SEOUL -- A close ally to North Korean leader Kim Jong Un now reportedly occupies a powerful post that confers control over appointments and information in the secretive state's ruling party -- a position that Kim's father held as a power base.
The move may be significant, for Kim has until now avoided any appointments that would point to a clear No. 2 within the regime.
South Korea's Unification Ministry said Thursday it had confirmed that Choe Ryong Hae, vice chairman of the Workers' Party of Korea Central Committee, has become director of the party's organization and guidance department.
This department has been described as the "party within the party." Kim's father Kim Jong Il held the directorship himself during his time as North Korean leader, and it had been vacant since his death in 2011. Some observers had speculated the younger Kim had quietly taken over the position himself.
Choe, who rose through the party bureaucracy, is the son of a partisan who fought against Imperial Japan alongside Kim's grandfather Kim Il Sung, the founder of North Korea. That makes Choe part of a generation of princelings. While it remains unclear whether his new appointment to a powerful post means he has emerged as the younger Kim's most trusted ally, that Choe's influence has grown even larger seems certain.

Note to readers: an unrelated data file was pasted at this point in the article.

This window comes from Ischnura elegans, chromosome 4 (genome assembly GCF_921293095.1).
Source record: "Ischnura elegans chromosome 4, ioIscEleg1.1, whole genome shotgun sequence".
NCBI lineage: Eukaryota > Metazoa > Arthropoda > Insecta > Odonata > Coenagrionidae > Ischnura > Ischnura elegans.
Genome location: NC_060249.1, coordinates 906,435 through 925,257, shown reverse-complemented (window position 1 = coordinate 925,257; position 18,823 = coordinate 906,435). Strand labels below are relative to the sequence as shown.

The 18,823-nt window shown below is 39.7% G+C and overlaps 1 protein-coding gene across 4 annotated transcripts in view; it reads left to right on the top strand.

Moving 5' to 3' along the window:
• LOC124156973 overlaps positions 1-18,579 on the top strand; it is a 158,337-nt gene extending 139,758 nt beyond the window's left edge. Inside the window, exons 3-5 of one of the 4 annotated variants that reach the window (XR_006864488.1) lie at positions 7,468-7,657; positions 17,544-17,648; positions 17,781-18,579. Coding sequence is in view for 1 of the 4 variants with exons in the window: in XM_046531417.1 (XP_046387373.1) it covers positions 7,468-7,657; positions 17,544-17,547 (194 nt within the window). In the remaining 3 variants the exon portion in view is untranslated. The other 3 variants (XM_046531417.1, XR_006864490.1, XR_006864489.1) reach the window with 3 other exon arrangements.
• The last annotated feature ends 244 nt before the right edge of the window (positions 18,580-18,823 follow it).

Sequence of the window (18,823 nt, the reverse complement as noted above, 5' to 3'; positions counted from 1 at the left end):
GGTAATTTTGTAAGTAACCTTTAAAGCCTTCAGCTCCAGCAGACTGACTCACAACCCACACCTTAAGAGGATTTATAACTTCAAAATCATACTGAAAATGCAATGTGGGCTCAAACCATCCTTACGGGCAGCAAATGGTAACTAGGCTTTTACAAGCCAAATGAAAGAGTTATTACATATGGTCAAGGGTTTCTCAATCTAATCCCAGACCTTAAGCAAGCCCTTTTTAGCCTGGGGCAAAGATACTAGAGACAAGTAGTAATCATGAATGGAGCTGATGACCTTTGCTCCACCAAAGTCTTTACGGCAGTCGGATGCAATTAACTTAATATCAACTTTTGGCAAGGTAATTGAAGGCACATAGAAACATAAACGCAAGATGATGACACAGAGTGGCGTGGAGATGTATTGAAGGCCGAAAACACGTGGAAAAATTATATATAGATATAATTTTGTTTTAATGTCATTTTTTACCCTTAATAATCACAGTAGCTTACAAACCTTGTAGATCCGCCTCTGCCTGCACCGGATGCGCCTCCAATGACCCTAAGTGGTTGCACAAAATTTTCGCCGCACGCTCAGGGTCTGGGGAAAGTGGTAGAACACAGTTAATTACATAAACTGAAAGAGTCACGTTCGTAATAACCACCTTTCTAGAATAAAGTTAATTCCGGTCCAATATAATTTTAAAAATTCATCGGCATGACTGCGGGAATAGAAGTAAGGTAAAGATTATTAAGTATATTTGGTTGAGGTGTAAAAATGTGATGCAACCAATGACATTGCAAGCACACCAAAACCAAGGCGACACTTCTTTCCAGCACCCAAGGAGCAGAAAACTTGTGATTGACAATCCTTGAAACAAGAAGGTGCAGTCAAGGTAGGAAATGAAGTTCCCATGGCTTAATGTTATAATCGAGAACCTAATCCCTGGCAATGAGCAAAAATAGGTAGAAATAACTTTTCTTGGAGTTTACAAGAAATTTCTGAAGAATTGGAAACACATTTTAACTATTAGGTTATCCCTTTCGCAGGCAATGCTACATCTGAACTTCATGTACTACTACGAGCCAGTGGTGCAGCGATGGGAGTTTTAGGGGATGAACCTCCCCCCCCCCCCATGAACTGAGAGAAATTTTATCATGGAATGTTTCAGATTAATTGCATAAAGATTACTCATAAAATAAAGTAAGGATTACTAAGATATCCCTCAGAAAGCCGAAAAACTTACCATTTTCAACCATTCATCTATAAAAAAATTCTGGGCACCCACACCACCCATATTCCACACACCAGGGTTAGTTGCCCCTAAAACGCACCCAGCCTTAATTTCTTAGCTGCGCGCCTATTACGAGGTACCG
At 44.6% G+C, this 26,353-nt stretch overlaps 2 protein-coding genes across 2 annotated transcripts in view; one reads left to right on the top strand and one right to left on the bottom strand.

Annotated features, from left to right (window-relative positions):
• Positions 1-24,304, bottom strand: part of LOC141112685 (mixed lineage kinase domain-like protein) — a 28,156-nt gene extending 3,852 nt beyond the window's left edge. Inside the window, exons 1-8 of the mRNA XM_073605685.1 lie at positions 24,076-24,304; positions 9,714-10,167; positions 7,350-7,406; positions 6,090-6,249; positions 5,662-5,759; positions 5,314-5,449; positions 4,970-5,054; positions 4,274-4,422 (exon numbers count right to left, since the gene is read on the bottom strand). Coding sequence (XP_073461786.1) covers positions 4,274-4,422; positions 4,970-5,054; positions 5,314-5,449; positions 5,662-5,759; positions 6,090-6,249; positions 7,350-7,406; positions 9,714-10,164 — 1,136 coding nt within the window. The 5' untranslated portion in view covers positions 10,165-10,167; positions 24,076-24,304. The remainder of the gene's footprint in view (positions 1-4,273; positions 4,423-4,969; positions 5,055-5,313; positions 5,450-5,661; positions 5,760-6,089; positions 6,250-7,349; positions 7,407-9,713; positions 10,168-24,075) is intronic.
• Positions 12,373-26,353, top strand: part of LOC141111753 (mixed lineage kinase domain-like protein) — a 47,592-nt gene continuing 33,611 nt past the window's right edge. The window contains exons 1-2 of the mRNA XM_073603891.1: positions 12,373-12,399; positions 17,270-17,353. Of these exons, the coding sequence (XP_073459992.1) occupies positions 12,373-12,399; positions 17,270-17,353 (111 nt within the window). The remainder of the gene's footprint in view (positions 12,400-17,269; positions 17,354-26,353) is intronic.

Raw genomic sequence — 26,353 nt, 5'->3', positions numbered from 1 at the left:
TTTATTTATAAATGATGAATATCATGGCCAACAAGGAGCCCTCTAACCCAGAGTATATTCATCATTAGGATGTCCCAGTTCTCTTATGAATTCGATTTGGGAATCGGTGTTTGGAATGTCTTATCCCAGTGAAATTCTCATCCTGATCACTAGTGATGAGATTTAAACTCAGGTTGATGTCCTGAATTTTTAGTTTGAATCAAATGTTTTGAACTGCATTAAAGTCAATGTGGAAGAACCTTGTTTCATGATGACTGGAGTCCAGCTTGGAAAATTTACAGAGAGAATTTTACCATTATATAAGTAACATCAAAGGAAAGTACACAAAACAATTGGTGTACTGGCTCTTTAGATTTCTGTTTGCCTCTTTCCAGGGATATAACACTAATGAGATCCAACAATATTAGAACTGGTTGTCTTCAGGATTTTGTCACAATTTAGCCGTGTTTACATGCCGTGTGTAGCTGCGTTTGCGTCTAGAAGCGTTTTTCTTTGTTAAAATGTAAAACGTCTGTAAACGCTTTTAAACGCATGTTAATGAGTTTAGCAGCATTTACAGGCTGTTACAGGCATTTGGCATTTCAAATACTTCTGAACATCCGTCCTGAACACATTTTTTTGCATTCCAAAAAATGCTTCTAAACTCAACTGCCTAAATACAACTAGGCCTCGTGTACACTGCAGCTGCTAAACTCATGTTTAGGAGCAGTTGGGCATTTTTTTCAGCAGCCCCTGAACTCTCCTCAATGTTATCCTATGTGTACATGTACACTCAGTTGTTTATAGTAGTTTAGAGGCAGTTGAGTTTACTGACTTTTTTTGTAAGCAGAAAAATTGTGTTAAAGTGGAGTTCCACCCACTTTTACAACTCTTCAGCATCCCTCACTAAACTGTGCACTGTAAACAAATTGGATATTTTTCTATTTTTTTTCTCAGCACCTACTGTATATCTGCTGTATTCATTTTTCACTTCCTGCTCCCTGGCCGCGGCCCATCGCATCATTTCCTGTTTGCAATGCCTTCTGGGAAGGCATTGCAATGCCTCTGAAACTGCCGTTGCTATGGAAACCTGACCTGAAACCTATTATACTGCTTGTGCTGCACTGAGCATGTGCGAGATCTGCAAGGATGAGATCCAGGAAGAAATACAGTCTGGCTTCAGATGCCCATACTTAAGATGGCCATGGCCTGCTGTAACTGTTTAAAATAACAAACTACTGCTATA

Kim has promoted or demoted figures at will since taking power, in an apparent effort to stave off any moves to depose him.
Purge leader out as security chief
In other personnel developments, Kim Won Hong has been replaced as minister for state security by Jong Kyong Thaek, according to the South's Unification Ministry. This post oversees North Korea's feared secret police. Little about Jong's career is known, but he appears to be a member of Kim Jong Un's circle of allies.
Kim Won Hong led the 2013 purge of Kim's uncle Jang Song Thaek and, for a time, was seen as rivaling Choe in influence. But the Unification Ministry reported that the security chief was dismissed in January 2017 for misdeeds including corruption and human rights abuses. According to South Korea's National Intelligence Service, Kim Won Hong may have been punished along with military political affairs chief Hwang Pyong So, who had been close to the leader.
The party's organization department launched a penetrating investigation of the State Security Ministry, accusing it of arrogance toward the party, according to the South's spy agency. Choe is believed to have orchestrated these moves in a power struggle against enemies.
Meanwhile, the head of the North Korean delegation to Tuesday's talks with South Korea, Ri Son Gwon, now holds a seat on the Foreign Affairs Committee of the North's parliament, according to the Unification Ministry.